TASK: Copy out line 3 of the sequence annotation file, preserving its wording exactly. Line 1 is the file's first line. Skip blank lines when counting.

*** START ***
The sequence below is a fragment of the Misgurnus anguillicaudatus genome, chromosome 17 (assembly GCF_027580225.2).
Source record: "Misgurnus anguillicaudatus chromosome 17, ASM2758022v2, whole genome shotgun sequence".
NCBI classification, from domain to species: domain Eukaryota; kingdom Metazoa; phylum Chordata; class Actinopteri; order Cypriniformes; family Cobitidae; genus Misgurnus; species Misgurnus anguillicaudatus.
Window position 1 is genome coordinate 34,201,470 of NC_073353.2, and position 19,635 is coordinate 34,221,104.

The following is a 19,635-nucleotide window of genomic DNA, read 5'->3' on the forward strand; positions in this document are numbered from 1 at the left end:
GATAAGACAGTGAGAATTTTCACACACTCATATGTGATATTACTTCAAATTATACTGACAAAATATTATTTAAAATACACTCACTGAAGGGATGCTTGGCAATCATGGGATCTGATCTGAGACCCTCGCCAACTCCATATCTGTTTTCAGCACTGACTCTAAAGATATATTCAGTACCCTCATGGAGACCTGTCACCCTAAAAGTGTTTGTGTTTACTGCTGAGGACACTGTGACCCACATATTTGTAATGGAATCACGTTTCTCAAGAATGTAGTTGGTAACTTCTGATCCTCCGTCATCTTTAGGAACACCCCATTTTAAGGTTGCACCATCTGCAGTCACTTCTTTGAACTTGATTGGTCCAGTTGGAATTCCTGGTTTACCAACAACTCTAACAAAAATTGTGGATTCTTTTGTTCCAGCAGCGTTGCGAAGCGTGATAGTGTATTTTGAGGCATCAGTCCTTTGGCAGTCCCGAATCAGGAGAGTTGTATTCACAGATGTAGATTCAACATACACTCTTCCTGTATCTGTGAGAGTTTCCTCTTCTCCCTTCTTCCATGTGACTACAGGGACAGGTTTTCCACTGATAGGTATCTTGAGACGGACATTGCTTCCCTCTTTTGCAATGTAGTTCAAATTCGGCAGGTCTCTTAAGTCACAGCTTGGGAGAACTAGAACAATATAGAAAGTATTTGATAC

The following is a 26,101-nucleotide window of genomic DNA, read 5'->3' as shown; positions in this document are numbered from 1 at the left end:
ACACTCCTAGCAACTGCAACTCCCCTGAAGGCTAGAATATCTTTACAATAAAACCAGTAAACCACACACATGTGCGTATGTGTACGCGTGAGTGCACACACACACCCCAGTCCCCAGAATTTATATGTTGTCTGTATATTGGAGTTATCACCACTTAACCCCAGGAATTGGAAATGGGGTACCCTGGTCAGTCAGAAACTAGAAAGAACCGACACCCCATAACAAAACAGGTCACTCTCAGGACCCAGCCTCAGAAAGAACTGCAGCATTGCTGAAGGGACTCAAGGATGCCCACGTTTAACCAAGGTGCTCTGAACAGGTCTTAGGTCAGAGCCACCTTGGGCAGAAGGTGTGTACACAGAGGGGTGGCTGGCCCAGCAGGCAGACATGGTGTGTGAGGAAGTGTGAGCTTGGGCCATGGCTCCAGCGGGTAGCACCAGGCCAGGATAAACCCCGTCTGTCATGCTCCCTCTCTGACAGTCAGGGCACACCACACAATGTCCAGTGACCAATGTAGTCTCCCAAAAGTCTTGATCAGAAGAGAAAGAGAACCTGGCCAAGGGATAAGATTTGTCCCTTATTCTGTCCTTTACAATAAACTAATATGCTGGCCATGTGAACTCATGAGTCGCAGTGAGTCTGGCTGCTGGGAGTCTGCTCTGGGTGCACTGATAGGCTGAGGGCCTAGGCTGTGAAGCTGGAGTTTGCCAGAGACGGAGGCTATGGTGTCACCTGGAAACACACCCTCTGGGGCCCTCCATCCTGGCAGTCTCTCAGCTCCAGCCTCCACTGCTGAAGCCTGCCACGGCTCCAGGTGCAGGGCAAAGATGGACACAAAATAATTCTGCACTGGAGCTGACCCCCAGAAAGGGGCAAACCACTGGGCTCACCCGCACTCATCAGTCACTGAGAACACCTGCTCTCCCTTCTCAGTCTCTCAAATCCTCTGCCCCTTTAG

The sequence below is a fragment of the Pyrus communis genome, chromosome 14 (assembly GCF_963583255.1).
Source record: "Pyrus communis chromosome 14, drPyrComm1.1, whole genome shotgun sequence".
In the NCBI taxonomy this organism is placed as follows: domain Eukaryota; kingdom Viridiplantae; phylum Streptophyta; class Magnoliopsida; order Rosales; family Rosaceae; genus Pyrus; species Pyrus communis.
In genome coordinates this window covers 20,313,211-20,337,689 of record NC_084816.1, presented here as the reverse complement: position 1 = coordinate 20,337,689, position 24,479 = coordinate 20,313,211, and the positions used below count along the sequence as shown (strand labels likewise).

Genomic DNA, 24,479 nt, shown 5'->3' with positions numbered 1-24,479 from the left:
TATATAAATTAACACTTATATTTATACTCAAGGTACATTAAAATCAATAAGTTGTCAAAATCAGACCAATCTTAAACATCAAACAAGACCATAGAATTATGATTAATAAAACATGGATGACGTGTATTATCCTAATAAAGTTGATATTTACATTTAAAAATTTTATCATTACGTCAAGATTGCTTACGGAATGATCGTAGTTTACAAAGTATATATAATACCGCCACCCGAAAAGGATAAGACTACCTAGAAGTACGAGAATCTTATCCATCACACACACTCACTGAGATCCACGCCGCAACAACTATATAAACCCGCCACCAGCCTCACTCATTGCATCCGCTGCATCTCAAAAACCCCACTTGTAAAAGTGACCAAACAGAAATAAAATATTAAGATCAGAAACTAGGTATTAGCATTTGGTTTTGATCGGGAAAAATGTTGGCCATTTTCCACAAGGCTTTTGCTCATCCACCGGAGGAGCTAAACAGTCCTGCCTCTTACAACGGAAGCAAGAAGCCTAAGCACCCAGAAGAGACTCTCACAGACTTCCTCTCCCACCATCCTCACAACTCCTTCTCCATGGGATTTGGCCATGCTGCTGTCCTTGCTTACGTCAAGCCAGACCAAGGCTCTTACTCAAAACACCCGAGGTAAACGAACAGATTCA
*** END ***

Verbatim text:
NCBI classification, from domain to species: domain Eukaryota; kingdom Metazoa; phylum Chordata; class Actinopteri; order Cypriniformes; family Cobitidae; genus Misgurnus; species Misgurnus anguillicaudatus.